Of course, like all Buck Knives, my sample was very sharp right out of the box – I would have been surprised if it wasn’t. So, the knife is capable of cutting just about anything you run across. Now, that’s a good thing – however, I’d hesitate to use a knife this sharp for cutting away clothing on an injured person or cutting a seat belt – I wouldn’t want to lose control of the blade and cause more injury to the person. Well, Buck and TOPS thought about this. At the butt end of the handle there is an integrated glass breaker for tempered glass, and a very efficient seat belt/clothing cutter – that you don’t have to worry about losing control of the knife and cutting yourself or the person you’re trying to aid. You can’t get your finger into the seat belt cutter, either – its practically fool-proof. What’s nice about the glass breaker tip on the butt of the knife, and the seat belt cutter is that, you don’t have to deploy the main blade to use either of their extra tools – kool!
 
Buck and TOPS wasn’t content with all of the above, and wanted to add a little something more to the CSAR-T, so they added a bit-compatible handle cut-out, and you can use various hex tools – Buck offers this tool set as an option to match it all. So, you can do something other than just cut or break tempered glass with this folder.
 
I wasn’t about to attempt to break the tempered glass on any of my vehicles, and I couldn’t get anyone to volunteer their rig’s glass either. So, I found an old broken window in my carport – don’t know why I still had it there, but it was there. I took the CSAR-T sample by the handle and only lightly tapped on the glass, and it shattered into several pieces. So, I have zero doubts the glass breaker feature will break a tempered windshield on a vehicle. As to the seat belt cutter – I wasn’t about to cut any seat belts, either. But I did have some Nylon material laying around, that is almost identical to seat belt material. I’m here to tell you, this seat belt cutter simply zoomed right through this material like a hot knife through butter. So, this would be a great tool to have at an accident scene, where a person is trapped by their seat belt – and I’ve seen this happen numerous times, too. For some reason, the seat belt release won’t release – and you have no choice but to cut it to free the person.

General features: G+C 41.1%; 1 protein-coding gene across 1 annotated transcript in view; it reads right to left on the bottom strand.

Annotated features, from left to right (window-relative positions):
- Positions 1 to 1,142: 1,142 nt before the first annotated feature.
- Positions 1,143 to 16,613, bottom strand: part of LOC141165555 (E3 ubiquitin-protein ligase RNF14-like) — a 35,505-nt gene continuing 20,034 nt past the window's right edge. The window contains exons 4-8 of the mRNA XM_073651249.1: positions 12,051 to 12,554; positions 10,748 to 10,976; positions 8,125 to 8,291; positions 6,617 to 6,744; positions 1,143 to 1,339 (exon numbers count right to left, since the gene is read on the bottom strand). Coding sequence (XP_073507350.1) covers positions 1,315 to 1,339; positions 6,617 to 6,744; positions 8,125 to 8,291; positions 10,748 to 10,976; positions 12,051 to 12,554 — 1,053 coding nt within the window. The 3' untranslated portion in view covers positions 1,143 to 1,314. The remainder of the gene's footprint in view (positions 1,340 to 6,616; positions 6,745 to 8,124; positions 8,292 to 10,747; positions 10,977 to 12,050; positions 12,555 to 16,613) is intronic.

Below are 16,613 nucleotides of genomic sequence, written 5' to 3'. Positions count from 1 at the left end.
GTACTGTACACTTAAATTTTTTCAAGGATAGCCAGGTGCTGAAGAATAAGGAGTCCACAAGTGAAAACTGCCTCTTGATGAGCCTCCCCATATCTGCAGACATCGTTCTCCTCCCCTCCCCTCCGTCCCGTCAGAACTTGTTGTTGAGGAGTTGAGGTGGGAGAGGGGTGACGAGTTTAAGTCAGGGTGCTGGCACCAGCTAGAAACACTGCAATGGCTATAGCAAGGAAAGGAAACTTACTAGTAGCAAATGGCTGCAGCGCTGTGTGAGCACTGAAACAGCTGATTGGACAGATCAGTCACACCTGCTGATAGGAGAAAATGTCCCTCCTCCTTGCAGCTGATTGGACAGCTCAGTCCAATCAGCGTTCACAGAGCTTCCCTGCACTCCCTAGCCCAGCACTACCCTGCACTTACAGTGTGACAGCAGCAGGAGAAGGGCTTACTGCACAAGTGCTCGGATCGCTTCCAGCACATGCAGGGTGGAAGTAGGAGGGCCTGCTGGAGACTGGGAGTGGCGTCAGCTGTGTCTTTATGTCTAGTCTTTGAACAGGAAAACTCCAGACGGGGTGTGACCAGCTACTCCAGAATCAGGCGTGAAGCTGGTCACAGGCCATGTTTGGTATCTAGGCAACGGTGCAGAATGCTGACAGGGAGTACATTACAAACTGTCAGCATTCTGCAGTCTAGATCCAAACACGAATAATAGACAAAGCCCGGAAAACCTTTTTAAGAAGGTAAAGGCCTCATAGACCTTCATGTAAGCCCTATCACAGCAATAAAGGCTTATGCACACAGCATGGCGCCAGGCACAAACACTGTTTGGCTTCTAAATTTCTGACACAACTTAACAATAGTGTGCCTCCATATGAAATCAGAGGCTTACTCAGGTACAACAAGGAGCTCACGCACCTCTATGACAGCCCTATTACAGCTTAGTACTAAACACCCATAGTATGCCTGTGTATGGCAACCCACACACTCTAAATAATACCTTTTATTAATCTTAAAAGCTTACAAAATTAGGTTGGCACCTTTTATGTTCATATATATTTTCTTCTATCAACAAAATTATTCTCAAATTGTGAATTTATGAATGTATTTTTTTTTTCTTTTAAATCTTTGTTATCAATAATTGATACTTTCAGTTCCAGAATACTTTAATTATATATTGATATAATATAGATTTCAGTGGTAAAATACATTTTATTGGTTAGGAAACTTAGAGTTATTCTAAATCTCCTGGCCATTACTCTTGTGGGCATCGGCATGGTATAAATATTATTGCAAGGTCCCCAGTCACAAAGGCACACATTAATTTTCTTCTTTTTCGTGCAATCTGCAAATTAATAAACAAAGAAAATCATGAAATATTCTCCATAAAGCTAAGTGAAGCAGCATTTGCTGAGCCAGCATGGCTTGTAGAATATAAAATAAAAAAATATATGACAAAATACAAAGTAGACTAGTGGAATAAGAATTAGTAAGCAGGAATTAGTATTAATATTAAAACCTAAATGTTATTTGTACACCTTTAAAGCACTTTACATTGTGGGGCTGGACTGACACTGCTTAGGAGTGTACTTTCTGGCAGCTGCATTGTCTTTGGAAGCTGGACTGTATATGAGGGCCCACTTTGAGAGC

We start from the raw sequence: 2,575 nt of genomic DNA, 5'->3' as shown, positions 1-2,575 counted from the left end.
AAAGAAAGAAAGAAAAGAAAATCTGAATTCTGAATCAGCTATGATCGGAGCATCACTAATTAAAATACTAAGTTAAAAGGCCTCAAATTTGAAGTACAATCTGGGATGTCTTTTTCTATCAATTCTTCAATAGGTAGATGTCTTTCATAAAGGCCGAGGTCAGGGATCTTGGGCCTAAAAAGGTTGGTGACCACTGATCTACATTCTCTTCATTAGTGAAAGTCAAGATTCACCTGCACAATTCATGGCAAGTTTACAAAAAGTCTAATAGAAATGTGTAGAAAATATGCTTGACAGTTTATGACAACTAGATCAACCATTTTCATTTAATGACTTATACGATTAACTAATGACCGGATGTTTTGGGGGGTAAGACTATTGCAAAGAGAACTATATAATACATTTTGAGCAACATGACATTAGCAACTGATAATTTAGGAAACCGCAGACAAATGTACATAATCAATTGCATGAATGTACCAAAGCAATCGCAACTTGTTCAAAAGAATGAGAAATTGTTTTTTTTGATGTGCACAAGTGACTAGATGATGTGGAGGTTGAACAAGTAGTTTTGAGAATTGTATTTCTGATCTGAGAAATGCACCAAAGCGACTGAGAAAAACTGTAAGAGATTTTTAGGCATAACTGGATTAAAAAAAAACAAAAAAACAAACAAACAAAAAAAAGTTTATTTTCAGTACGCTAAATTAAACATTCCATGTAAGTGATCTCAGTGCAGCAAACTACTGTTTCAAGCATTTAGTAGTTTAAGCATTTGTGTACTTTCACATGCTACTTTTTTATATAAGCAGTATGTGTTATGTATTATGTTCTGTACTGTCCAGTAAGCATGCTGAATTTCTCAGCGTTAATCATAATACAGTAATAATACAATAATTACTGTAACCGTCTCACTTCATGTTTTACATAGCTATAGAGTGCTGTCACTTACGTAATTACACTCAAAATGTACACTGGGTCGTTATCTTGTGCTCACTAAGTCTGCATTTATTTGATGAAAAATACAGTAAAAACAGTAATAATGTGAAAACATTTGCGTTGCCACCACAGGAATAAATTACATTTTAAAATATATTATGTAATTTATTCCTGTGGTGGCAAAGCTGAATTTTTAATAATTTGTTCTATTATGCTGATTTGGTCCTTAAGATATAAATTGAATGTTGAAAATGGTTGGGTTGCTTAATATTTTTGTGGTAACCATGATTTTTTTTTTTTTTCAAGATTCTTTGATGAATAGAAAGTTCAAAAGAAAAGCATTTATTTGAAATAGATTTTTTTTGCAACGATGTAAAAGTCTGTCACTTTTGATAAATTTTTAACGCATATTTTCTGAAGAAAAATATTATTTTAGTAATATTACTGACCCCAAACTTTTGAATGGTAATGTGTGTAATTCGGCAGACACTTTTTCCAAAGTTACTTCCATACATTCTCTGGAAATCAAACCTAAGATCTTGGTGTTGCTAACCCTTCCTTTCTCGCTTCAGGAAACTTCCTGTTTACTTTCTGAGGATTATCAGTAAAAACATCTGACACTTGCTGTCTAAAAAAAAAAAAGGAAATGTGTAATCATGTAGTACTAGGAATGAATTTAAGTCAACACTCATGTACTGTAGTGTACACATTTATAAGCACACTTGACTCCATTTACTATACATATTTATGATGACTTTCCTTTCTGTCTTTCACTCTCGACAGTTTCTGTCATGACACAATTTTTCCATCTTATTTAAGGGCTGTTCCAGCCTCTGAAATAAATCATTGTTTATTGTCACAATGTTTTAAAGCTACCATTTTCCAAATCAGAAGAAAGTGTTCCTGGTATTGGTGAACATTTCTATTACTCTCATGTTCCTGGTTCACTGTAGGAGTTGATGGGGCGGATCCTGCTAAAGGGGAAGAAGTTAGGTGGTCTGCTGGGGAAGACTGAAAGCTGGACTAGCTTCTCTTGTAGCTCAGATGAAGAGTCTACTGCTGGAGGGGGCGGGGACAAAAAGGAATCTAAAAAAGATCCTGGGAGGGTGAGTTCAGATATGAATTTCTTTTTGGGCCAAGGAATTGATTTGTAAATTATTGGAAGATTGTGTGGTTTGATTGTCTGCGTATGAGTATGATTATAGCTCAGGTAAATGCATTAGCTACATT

I know, a folding knife isn’t meant or designed to be a throwing knife, but I just had to try my hand at it. The CSAR-T failed as a throwing knife…well, I just had to do "something" to prove this folder couldn’t do it all.  The knife is handle-heavy, and no matter how many times I threw the knife, I couldn’t make it stick – the handle always hit first. Ok, ok, it wasn’t a fair test as the knife wasn’t designed for this chore – but I still had fun and there was no damage to the knife either – that’s a good thing.
 
As a self-defense tool, the CSAR-T would really shine, too. There is enough blade length there to do some serious damage in slashing or stabbing techniques and the blade is super sharp. And, should you choose to not use the blade against someone, you can still use the knife as an impact weapon – striking first with the front of the handle – and if that doesn’t discourage an attacker, then strike with the butt end of the handle, where the glass breaker is – that will make a person wish they had chosen another person to attack.
 
Like many Buck Knives, the CSAR-T folder is a bit hard to find. Buck sells them as fast as they make them. And, to top it all off, there are a couple other CSAR models you can choose from, too. They even have some fixed blade models. Full-retail on the CSAR-T (Model 091) is $147 and you get a lot of knife for that money, and it has the Buck/TOPS name on it, too. Check one out, you’ll like it! – SurvivalBlog Field Gear Editor Pat Cascio


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SurvivalBlog.com on 23 April 2012